Skip to Main Content

News Detail

Jul 11, 2018

High POTential: AAIS CannaBOP for California Cannabis Businesses

by Phil Skaggs, Assistant Counsel, AAIS

As more and more insurance carriers begin to acknowledge the influence, impact, and potential of the cannabis industry, the need for admitted standardized insurance forms, rules, and rates becomes critical. The American Association of Insurance Services (AAIS), the only national not-for-profit insurance advisory organization governed by member companies, is responding to this increasing need with the development of various cannabis-specific programs and endorsements to cover every aspect cannabis risk.

On April 20, 2018, the American Association of Insurance Services (AAIS) filed the first-of-its-kind Cannabis Businessowners Policy (CannaBOP) program in California. Just six weeks later, on June 1, 2018, the California Department of Insurance approved CannaBOP for immediate use.

Throughout the drafting, filing, and approval process, AAIS worked closely with the Department to ensure that the program met the expectations of Insurance Commissioner Dave Jones and added value to the California cannabis market.

As its name suggests, the approved CannaBOP program is based on the same framework as a traditional businessowners policy, providing both property and liability coverage to qualifying insureds. In addition to cannabis, the policy covers most of the same property and liability risks that would be expected from a standard BOP program. Cannabis-specific coverage, however, is contingent on the satisfaction of crucial conditions, such as proven compliance with all applicable state and local regulations. The program also excludes coverage for agricultural activity, cryptocurrency, animals, and similar risks deemed beyond the scope of most cannabis operations. Such risks will be addressed via separate programming and endorsement packages presently in development.

The CannaBOP program comes fully supported with rules and loss costs. During development, AAIS partnered with the esteemed actuarial consulting group, Merlinos & Associates, Inc., to help analyze market exposures and develop standard rating guidelines specific to the cannabis industry.

AAIS is committed to meeting the diverse needs of its member companies and will continue to explore additional insurance solutions in the cannabis industry. In addition to CannaBOP enhancements and expansion into other states, AAIS is presently working on farm and agricultural coverage, homeowners solutions, and additional commercial liability options. And for carriers still reluctant to take the step towards cannabis coverage, AAIS will be filing its broad multi-line cannabis items and activities exclusion on a nationwide basis later this year.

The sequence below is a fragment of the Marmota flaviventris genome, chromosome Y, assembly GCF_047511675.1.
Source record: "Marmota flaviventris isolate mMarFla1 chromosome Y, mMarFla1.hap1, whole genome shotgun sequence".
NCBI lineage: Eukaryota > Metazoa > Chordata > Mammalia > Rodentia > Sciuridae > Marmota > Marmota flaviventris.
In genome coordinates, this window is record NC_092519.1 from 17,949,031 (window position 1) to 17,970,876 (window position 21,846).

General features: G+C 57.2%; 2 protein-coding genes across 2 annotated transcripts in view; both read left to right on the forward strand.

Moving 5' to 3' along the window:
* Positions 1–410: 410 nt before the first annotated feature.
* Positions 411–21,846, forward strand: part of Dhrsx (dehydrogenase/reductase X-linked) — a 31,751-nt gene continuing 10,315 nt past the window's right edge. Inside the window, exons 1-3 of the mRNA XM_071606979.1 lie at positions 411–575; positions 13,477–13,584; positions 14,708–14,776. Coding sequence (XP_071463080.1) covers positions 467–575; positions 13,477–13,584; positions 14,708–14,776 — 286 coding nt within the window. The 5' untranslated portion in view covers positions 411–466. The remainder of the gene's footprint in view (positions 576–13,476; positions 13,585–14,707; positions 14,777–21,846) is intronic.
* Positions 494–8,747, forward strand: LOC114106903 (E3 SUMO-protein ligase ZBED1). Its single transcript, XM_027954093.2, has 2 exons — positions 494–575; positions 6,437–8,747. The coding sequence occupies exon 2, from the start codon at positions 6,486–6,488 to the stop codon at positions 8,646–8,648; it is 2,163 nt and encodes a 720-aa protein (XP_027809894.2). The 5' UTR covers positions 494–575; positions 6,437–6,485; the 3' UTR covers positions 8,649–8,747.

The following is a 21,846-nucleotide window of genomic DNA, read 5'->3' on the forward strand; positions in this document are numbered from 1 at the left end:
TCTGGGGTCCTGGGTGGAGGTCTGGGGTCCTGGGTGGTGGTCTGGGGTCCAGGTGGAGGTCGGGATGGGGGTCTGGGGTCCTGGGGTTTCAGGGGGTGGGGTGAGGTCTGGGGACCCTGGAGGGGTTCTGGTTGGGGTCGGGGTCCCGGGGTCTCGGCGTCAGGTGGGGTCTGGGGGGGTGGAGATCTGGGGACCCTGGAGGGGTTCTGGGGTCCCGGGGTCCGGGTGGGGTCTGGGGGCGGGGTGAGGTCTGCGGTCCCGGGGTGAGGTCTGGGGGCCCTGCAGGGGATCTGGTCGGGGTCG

The cannabis industry is expanding upwards, outwards, and into the foreseeable future. Despite mixed messages and uncertainty at the federal level, states continue to roll out legalization measures and invite leaders from other industries to participate in new booming cannabis economies. It is not surprising, therefore, that cannabis businesses are multiplying and growing at rapid rates. But as in any other industry, the growth, success, and security of the cannabis market will depend in large part on the participation of financial service providers and the availability of responsive insurance options. By developing and refining cannabis language and programs now, AAIS affiliates will have the tools and resources necessary to address cannabis exposures when and how they see fit.

For more information about AAIS and CannaBOP, click here.

Author Bio:

Phillip Skaggs is Assistant Counsel at the American Association of Insurance Services (AAIS), where he aids in the research and development of standardized property and casualty insurance products and advises the company on various legal and compliance matters. Phil also helps manage AAIS’ cannabis insurance initiative, which is tasked with evaluating how insurance producers can best respond to the complex risks of the legalized cannabis industry and regulatory climate.